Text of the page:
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Wednesday, May 22, 2024

Private Funds, Public Parks

Dissecting Evansville Parks Foundation’s role in the city’s parks and recreation scene

The Evansville Parks Foundation has existed for more than 40 years, but many River City residents still are not familiar with it.

For starters, the foundation is a nonprofit agency, not a part of local government — meaning it is not funded or run by government officials. That’s a misconception that Executive Director Jill Trautvetter and Board of Directors President Kevin Axsom say they often correct.

But they point to foundation donations that helped advance recent city projects such as Deaconess Aquatic Center, Mickey’s Kingdom, Mesker Park Zoo exhibits, and the playscape at Wesselman Woods Nature Preserve.

Other foundation gifts, for items such as swimming lessons and baseball equipment, enable more residents to enjoy city park amenities, they say.

The foundation’s fundraising events consist of the Music in the Park summer series, which is free to attend but supported through sponsorships as well as a half-pot drawing; a spring event at Helfrich Golf Course; a pay-to-use parking lot at the West Side Nut Club Fall Festival; and an annual giving campaign late in the year.

Organizations interested in foundation dollars — including Evansville city government — can apply during grant cycles, Trautvetter and Axsom say. A grant cycle is open for applications through Oct. 1.

Maintenance of Evansville’s vast network of public parks has come under scrutiny of late, and it is detailed in a new five-year master plan for the Evansville Parks and Recreation Department.

Trautvetter says regular, ongoing park maintenance isn’t part of the foundation’s nonprofit mission or annual budget, but it “has been something we have helped with in the past. It’s a case-by-case basis.”

A recent solicitation letter from the foundation mentions swings, plastic landscaping border, and engineered wood fiber as examples of items it has supported at several city parks.

Foundation officials say they consider the foundation’s relationship with Evansville city government to be good, although Steve Schaefer, interim executive director of the Evansville Parks and Recreation Department, calls for a greater spirit of collaboration.

“There’s a lot of potential and opportunities that need to be seized upon,” Schaefer says. “The parks system needs a champion, and we’re willing to work with the foundation or any organization for the betterment of our parks.”

Evansville Parks Foundation board meetings are invite-only and closed to the public. In this respect, the foundation operates in the same manner as any other foundation or nonprofit entity, Trautvetter and Axsom say. They routinely invite guest speakers to meetings.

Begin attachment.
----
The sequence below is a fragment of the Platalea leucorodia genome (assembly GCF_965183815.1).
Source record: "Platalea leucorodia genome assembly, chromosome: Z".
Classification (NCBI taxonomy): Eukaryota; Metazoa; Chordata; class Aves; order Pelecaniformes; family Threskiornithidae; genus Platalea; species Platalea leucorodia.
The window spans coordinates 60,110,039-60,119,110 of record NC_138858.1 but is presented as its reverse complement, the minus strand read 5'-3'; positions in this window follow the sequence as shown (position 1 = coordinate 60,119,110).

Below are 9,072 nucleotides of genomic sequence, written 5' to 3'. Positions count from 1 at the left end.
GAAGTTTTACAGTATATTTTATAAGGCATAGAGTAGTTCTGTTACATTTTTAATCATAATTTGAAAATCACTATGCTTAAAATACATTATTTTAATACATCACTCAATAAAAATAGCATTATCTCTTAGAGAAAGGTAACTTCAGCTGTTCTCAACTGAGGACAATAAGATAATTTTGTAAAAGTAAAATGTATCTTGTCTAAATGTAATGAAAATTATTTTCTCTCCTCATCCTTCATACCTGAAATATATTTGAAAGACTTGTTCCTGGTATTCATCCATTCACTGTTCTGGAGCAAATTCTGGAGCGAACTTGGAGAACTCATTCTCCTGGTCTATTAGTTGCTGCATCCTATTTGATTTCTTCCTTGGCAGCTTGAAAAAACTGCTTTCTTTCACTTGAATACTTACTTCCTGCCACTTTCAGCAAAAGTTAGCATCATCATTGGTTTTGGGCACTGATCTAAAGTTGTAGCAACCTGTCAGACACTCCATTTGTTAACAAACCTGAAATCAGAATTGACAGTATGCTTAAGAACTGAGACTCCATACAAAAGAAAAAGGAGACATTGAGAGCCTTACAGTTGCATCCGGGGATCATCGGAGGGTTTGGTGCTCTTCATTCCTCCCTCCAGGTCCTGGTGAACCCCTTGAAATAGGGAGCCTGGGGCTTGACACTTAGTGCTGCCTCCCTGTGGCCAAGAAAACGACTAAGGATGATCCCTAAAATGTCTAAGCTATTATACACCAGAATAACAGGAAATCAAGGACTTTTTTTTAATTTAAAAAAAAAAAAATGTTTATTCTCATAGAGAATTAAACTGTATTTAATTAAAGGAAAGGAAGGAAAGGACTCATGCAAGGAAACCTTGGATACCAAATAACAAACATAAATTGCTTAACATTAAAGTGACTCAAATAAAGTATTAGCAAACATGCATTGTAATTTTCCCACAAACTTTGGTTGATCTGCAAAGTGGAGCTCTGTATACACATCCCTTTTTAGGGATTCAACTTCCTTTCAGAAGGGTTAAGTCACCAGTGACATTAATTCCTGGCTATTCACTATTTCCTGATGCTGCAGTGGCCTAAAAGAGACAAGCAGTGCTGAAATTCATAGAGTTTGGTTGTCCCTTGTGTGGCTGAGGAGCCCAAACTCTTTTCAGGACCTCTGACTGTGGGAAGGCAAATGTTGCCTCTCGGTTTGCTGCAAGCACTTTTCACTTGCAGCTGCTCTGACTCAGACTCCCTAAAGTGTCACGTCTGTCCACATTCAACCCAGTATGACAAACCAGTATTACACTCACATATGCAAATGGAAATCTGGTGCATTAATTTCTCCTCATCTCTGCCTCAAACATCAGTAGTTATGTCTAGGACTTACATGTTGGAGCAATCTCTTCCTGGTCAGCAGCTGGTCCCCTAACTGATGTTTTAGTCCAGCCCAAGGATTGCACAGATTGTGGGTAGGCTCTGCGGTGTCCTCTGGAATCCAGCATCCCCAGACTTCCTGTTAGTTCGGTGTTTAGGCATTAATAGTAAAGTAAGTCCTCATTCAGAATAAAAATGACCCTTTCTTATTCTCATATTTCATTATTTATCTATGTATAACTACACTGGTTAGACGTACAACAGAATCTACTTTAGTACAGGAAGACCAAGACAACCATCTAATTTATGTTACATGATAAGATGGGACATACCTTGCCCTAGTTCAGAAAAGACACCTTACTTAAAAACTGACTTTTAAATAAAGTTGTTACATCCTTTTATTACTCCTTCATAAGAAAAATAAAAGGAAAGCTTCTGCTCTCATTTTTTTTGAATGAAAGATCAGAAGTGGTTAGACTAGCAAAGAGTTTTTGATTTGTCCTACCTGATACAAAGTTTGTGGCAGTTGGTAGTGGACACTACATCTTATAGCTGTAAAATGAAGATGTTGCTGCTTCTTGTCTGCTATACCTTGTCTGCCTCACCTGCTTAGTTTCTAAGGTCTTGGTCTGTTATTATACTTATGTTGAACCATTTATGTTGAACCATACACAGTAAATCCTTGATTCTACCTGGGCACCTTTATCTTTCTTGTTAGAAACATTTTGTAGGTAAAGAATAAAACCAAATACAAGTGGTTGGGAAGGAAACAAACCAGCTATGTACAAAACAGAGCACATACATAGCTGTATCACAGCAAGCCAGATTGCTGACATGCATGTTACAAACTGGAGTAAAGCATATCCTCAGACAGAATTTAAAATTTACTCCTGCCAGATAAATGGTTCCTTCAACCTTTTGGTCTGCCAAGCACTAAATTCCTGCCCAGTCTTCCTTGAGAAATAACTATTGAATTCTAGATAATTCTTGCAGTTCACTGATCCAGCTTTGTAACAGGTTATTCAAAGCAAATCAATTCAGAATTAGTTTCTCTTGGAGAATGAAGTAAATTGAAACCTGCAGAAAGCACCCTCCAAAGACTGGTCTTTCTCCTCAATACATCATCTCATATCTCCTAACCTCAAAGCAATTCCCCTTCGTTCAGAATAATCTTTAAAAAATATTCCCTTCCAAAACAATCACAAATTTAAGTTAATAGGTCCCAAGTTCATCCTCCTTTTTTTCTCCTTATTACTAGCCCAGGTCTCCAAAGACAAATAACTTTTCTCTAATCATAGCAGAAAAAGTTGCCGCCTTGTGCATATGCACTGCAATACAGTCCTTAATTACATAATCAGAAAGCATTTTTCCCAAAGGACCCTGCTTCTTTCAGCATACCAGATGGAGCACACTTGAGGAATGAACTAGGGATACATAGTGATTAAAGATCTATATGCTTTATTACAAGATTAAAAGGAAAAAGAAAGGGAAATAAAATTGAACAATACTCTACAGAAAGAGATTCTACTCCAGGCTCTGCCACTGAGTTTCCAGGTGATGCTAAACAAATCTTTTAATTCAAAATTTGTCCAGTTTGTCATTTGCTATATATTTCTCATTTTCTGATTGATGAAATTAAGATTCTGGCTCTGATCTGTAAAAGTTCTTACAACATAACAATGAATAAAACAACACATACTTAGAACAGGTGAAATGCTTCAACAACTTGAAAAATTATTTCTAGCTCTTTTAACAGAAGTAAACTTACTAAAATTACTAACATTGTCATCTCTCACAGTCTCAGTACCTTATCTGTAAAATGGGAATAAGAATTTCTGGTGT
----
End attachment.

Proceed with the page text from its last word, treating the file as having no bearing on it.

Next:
Trautvetter says the foundation has no obligation to fund any certain number of requests, and all are considered equally.

“We don’t typically fund overhead items — website design, consulting fees, membership fees, etc. It’s mostly items or programs that benefit a group in the community,” Trautvetter says.

The foundation’s 23-member board reviews applications in advance of its May and October meetings, where each one is discussed. The board then votes on which requests to fund.

Laurel Meny, a board member of the Evansville Parks Foundation, also is the executive director of the Parks Foundation in neighboring Warrick County, giving her a unique perspective on how both groups operate.

Both are nonprofit agencies and not part of local government, but Meny says comparing the two groups is difficult because Warrick County’s foundation, which was launched only four years ago, supports just Friedman Park and Scales Lake Park.

Warrick County’s foundation also benefits from a sense of enthusiasm surrounding Friedman Park, Meny says. The sprawling property near Newburgh opened in 2017.

Maintenance at the properties is funded by the Warrick County Parks Department, but the foundation provides supplemental support for projects that are needed but not in the county’s budget, Meny says.

Some of those needs are maintenance related. Meny says the Warrick Parks Foundation hired a landscaping company to help with tasks such as weeding and pruning, for example.

She says the foundation has purchased equipment and funded programs such as a scholarship for children to attend Scales Lake Summer Camp.

“It has been an easier task to raise money for these facilities,” Meny says. “They are new, they are at the top of people’s minds, and people are excited.”

Meny says the Evansville Parks Foundation does its job well, and Music in the Park has been a “fabulous” series of summer events.

But she says Evansville is challenged by its sheer number of park properties and the advanced age of many.

“I can’t imagine trying to make people who live around 60 parks happy, especially in the time we live in when fundraising is difficult,” she says.

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Jodi Keen
Jodi Keen
Jodi Keen is the managing editor of Evansville Living and Evansville Business magazines.

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